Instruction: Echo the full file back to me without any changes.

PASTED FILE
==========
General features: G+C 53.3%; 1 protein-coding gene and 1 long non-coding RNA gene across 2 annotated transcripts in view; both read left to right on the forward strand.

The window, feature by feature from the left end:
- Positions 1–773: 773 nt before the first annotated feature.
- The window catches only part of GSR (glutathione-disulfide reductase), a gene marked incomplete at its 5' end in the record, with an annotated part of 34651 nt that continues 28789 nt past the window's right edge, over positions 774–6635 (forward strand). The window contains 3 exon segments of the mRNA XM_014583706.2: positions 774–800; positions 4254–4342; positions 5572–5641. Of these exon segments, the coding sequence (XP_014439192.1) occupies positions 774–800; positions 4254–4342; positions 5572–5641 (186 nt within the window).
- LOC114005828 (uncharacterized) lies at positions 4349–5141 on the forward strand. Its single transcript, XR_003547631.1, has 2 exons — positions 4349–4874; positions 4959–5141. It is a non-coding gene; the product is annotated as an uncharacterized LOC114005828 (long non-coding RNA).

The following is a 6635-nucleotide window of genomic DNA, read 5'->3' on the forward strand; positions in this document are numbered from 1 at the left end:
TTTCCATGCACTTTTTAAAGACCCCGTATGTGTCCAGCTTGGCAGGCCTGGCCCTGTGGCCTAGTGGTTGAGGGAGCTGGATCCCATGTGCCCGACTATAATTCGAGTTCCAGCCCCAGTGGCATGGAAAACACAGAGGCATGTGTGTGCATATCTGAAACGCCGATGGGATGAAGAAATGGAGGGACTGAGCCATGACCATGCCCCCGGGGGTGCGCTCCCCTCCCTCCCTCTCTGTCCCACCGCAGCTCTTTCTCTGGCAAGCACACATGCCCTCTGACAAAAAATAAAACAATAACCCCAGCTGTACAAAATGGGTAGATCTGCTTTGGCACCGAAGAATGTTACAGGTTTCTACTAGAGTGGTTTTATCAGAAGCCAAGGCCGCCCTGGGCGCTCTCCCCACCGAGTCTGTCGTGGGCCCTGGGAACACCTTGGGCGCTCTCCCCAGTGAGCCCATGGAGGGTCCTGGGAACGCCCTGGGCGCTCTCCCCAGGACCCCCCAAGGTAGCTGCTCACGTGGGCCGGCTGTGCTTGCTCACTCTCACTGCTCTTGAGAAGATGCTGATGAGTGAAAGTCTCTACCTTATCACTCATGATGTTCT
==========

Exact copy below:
General features: G+C 53.3%; 1 protein-coding gene and 1 long non-coding RNA gene across 2 annotated transcripts in view; both read left to right on the forward strand.

The window, feature by feature from the left end:
- Positions 1–773: 773 nt before the first annotated feature.
- The window catches only part of GSR (glutathione-disulfide reductase), a gene marked incomplete at its 5' end in the record, with an annotated part of 34651 nt that continues 28789 nt past the window's right edge, over positions 774–6635 (forward strand). The window contains 3 exon segments of the mRNA XM_014583706.2: positions 774–800; positions 4254–4342; positions 5572–5641. Of these exon segments, the coding sequence (XP_014439192.1) occupies positions 774–800; positions 4254–4342; positions 5572–5641 (186 nt within the window).
- LOC114005828 (uncharacterized) lies at positions 4349–5141 on the forward strand. Its single transcript, XR_003547631.1, has 2 exons — positions 4349–4874; positions 4959–5141. It is a non-coding gene; the product is annotated as an uncharacterized LOC114005828 (long non-coding RNA).

The following is a 6635-nucleotide window of genomic DNA, read 5'->3' on the forward strand; positions in this document are numbered from 1 at the left end:
TTTCCATGCACTTTTTAAAGACCCCGTATGTGTCCAGCTTGGCAGGCCTGGCCCTGTGGCCTAGTGGTTGAGGGAGCTGGATCCCATGTGCCCGACTATAATTCGAGTTCCAGCCCCAGTGGCATGGAAAACACAGAGGCATGTGTGTGCATATCTGAAACGCCGATGGGATGAAGAAATGGAGGGACTGAGCCATGACCATGCCCCCGGGGGTGCGCTCCCCTCCCTCCCTCTCTGTCCCACCGCAGCTCTTTCTCTGGCAAGCACACATGCCCTCTGACAAAAAATAAAACAATAACCCCAGCTGTACAAAATGGGTAGATCTGCTTTGGCACCGAAGAATGTTACAGGTTTCTACTAGAGTGGTTTTATCAGAAGCCAAGGCCGCCCTGGGCGCTCTCCCCACCGAGTCTGTCGTGGGCCCTGGGAACACCTTGGGCGCTCTCCCCAGTGAGCCCATGGAGGGTCCTGGGAACGCCCTGGGCGCTCTCCCCAGGACCCCCCAAGGTAGCTGCTCACGTGGGCCGGCTGTGCTTGCTCACTCTCACTGCTCTTGAGAAGATGCTGATGAGTGAAAGTCTCTACCTTATCACTCATGATGTTCT